Aren’t we missing a crucial step there normally called a search warrant or subpoena that is reviewed by a federal Judge? I believe so. ICE, an agency of the Department of Justice (DOJ), has effectively cut out the middleman which in this case is the Judicial review process. How convenient for them and how inconvenient for those illegal immigrants, many of which came to the U.S. to escape violence and political persecution only to become victims of racism and political persecution here. I am imagining all of the privileged Americans This is a clever government overreach by ICE and it is only one such example of overreach endemic throughout the federal government.
Many take data privacy for granted until they become victims of someone or some agency exploiting their personal information. Then, suddenly, it is an urgent matter for which they expect everyone to drop what they are doing to address it immediately. Life doesn’t work that way people, you have to be smart enough to see the wolf dressed in sheep’s clothing standing at your doorstep before it’s too late.
Featured Privacy Tactics, Techniques, & Procedures
Traditionally, virtualization has been viewed from the lens of security as a major benefit but rarely is it ever viewed from the lens of privacy. When you really think about it though, running The Amnesic Incognito Live System (TAILS) operating system (OS) is kind of the same thing as virtualization because much like the reloading of a virtual machine instance, personal data is wiped whenever the TAILS OS is rebooted. In fact, you can run the TAILS OS in VirtualBox if you want but be sure to run it only within the VirtualBox Open Source Edition and follow the specifications listed on the TAILS site. The main benefit of privacy that virtualization provides is that there is less hardware identity when connecting to Internet sites and services that can be traced back to you.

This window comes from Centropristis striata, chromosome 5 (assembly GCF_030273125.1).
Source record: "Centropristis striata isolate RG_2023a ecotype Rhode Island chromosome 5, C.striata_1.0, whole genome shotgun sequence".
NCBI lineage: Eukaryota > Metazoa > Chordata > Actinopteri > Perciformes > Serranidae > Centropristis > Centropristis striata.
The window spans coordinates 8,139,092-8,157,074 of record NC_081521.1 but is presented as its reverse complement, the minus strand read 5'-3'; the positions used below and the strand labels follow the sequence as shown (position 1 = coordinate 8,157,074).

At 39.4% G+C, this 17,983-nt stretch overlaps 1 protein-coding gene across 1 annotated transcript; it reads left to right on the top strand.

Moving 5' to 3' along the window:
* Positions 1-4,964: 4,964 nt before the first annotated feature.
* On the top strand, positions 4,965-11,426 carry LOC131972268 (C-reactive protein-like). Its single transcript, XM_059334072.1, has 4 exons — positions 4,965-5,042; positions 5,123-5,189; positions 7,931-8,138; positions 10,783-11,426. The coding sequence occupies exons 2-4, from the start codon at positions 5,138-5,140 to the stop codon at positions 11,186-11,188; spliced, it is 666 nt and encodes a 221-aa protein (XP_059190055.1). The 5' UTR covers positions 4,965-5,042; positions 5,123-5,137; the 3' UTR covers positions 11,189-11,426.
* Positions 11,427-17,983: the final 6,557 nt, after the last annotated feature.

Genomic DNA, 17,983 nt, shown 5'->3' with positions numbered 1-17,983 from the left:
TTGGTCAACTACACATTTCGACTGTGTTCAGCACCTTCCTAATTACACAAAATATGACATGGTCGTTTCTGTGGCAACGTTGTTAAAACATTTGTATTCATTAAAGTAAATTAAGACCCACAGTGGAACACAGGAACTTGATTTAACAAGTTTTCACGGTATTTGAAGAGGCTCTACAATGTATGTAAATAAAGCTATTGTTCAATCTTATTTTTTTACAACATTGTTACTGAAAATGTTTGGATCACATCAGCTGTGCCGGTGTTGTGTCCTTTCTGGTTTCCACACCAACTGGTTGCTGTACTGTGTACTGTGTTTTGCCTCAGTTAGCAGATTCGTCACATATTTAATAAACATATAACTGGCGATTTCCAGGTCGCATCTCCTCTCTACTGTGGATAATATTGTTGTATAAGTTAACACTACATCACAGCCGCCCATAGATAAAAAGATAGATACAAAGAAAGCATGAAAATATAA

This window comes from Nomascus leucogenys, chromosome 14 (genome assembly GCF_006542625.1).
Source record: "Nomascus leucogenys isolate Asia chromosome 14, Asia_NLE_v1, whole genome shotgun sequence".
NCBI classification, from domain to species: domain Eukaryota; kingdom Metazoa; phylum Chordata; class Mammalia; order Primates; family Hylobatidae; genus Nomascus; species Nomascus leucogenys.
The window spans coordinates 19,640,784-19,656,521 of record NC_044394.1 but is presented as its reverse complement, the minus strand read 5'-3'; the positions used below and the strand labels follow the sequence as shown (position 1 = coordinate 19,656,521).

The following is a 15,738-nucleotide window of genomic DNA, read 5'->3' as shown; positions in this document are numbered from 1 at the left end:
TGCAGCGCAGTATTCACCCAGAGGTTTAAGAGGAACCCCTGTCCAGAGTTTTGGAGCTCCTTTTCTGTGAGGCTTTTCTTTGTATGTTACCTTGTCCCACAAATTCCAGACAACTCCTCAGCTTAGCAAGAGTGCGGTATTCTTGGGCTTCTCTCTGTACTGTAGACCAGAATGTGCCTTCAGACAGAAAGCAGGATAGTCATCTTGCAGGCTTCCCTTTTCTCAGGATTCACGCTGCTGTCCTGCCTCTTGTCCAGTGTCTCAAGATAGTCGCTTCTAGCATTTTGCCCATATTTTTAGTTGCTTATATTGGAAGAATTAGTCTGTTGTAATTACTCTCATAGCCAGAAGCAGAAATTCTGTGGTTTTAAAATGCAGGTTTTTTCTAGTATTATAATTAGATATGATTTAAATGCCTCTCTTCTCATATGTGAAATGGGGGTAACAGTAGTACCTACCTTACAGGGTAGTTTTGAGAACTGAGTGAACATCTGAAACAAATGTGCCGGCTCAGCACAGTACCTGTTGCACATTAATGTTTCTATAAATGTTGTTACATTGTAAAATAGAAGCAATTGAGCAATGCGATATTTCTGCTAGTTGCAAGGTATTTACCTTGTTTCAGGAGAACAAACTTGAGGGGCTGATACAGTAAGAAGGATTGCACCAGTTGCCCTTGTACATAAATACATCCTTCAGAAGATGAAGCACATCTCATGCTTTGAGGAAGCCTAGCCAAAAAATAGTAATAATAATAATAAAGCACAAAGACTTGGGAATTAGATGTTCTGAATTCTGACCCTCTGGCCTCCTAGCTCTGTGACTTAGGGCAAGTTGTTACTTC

Privacy Enhancing Technologies
There has been a great deal of effort by different privacy-advocate groups and even commercial enterprises to develop PETs because a lot of people are worried about scandals such as the Facebook/Cambridge Analytica data-mining scandal.
Using anonymous system login credentials makes it harder for anyone outside of a particular organization or community to know who the user is. This is kind of a no-brainer, but strangely it is not used very often within corporate networks. Why do so many websites still require your email address as a login?
Other PETs include things like (some of these you can just do on your own):
- Randomized host IP addresses
- Using pseudonyms/aliases online
- Using shared accounts or credentials to randomize usage
- Data obfuscation techniques that make it harder for algorithms or bots to trace identities
- Limited disclosure technology
- Data transaction logs that users of services can check to see what data of theirs was collected, the time/date, etc.
I think we still have a long ways to go with respect to privacy legislation and privacy-enhancing technologies before they can be considered mutually reinforcing, but we’re starting to see how what that might look like now and we’re making baby steps in the right direction. A huge issue in the American computer science curriculum is that there aren’t classes or curriculum on information security and consequently developers graduate college with very little thought ever having been given toward security-by-design. Well, privacy-by-design is equally important. Why isn’t privacy and security being taught at Universities offering computer science degree paths? Perhaps if that were not the case, then we’d less software code bugs and more privacy.
Spotlight Data Privacy Issues